a large persistent body of ice that forms where the accumulation of snow exceeds its ablation (melting and sublimation) over many years, often centuries

Nutrient addition incubation experiments using sediments from supraglacial streams in Taylor Valley, Antarctica, December 2017


We used sediment incubations to quantify and compare nutrient uptake rates from biota living in sediment across glaciers in Taylor Valley, Antarctica. Hughes Glacier is located towards the polar plateau on the western edge of the valley and flows from the southern Kukri Hills north into the valley. Canada and Commonwealth glaciers flow south into the valley from the Asgard range. Commonwealth glacier is located closest to the ocean on the east end of the valley. Canada glacier is located mid-valley, between Hughes and Commonwealth glaciers. Sediment was brought to the lab and incubated with added nutrient solutions. Solutions were then analyzed to determine change in nutrient concentration.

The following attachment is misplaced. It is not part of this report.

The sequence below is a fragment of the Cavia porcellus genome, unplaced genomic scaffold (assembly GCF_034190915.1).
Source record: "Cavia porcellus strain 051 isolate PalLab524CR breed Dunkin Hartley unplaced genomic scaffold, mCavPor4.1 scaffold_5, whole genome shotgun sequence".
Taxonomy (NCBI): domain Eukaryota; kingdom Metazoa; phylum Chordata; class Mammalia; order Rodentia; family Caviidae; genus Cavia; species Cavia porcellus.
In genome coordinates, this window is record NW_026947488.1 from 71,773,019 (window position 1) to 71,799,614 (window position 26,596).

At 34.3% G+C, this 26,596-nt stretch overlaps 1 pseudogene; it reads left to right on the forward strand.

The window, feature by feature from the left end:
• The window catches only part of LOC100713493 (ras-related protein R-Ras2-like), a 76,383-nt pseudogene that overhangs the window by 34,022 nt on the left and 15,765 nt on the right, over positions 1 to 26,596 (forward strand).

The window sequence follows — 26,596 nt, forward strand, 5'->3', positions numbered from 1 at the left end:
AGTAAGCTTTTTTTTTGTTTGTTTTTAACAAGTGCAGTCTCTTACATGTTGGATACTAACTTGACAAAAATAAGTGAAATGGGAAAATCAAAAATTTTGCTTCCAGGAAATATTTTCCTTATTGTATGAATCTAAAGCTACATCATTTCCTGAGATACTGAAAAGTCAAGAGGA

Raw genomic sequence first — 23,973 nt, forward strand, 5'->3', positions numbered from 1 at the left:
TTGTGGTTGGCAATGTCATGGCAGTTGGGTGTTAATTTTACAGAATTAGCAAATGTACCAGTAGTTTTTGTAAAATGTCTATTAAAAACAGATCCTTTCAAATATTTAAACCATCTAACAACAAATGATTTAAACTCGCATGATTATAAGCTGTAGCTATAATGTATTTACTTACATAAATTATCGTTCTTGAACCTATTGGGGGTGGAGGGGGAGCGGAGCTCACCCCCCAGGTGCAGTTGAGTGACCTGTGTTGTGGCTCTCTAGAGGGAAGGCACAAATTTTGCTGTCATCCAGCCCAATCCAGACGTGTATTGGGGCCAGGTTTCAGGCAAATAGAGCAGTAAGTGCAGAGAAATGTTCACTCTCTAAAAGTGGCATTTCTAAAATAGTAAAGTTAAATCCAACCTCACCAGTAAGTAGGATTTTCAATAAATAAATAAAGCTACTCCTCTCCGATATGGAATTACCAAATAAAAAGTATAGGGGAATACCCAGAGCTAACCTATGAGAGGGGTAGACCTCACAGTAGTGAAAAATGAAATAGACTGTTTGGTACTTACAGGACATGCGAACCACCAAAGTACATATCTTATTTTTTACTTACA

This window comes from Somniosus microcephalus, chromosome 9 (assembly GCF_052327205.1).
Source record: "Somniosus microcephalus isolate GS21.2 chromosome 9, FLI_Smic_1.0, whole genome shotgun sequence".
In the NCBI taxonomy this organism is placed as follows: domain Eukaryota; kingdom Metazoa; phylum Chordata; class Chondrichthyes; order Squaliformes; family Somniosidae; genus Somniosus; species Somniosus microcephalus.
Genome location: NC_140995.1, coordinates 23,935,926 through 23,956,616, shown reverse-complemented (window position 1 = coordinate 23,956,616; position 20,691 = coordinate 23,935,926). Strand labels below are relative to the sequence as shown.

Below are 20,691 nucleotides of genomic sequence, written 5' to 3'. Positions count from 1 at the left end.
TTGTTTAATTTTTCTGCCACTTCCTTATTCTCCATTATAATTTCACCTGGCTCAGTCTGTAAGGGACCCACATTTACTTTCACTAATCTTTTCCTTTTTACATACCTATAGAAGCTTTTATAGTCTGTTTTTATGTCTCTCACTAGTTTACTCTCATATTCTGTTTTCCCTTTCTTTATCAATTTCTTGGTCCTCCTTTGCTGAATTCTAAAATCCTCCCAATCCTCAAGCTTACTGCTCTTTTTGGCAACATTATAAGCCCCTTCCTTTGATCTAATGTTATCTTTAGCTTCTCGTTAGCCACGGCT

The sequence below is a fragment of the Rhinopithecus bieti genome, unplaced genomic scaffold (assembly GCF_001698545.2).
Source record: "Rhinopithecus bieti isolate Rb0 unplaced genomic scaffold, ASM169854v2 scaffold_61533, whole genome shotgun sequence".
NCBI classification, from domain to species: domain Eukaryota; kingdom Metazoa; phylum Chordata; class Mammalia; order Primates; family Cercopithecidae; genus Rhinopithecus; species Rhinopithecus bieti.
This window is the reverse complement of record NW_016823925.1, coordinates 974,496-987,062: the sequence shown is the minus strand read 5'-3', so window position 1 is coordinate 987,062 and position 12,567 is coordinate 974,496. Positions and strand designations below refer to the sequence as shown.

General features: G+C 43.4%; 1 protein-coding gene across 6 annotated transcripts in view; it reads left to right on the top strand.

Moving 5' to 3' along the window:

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We collected up to 10 kg of sediment from the main supraglacial stream networks of Commonwealth, Hughes, and Canada Glaciers. Specifically, sediment was collected from one location on the drainage network of three glaciers in Taylor Valley, Antarctica: Hughes Glacier (-77.73054167, 162.4337083), Canada Glacier (-77.62767, 162.96059), and Commonwealth Glacier (-77.58606667, 163.2535667). Sediment was collected using sterilized scoops, placed in Whirl-Paks and frozen for transport back to McMurdo Station. In the lab, we thawed and homogenized sediment. For each glacier, we autoclaved half the sediment at 120 C for 35 minutes. Sediment moisture content remained consistent before and after autoclaving. We then divided live and autoclaved sediments into 50 g (+/- 0.5 g) subsets and placed into a sterile 250 ml cell culture flask. We stored all flasks at -20 C until they were ready to be treated with 125 ml of a nutrient solution and placed directly into a cold water bath. Solutions were NH4Cl, NaNO3-, KH2PO43-, NaNO3- + KH2PO43-, and a deionized water control. Initial concentrations of NH4+ NO3- and PO43– were 10, 10, and 4 uM, respectively. All flasks were incubated in a large open saltwater tank (to avoid freeze over and maintain thermal stability) outside at ambient air temperature (~0 C) and under ambient light conditions (300-700 W m-2). Due to the high number of replicates, we grouped incubations by glacier and the experiment was run over the course of three days.Two flasks, one containing live and the other autoclaved sediment of each treatment (8 flasks total) were removed from the cold-water bath each hour after the start of the incubation. 110 ml of water was removed and filtered (using GF/F filters) from each flask into a clean 125 ml polyethylene bottle. The filtrate was frozen at -20 C and shipped back to the University of Colorado-Boulder for analysis. We scooped a 25 g subsample of sediment from the incubation flask into a weigh boat, weighed, and dried overnight at 55 C. Sediment was then reweighed and burned at 450 C for 4 hours, and weighed a final time to calculate percent loss on ignition (LOI). The filters were also dried, burned, and weighed to calculate loss on ignition for suspended matter.In addition to the long-duration incubation experiments, we performed a ~5-minute incubation on live and autoclaved sediments for each treatment and each glacier in triplicate. Finally, we performed KCl extracts on five replicates of 10 g of live and autoclaved sediments for each glacier using 40 ml of 2M KCl solution and extracting on a shaker table for 1 hour. The extract solution was filtered and frozen at -20 C for later analysis. We performed analysis of all filtrate from treatments and KCl extracts for N as NO3¬, and P as PO43- by Lachat (Hach instruments). All samples analyzed for ammonium used a salicylate colorimetric method and microplate reader (BioTek Instruments, inc.)


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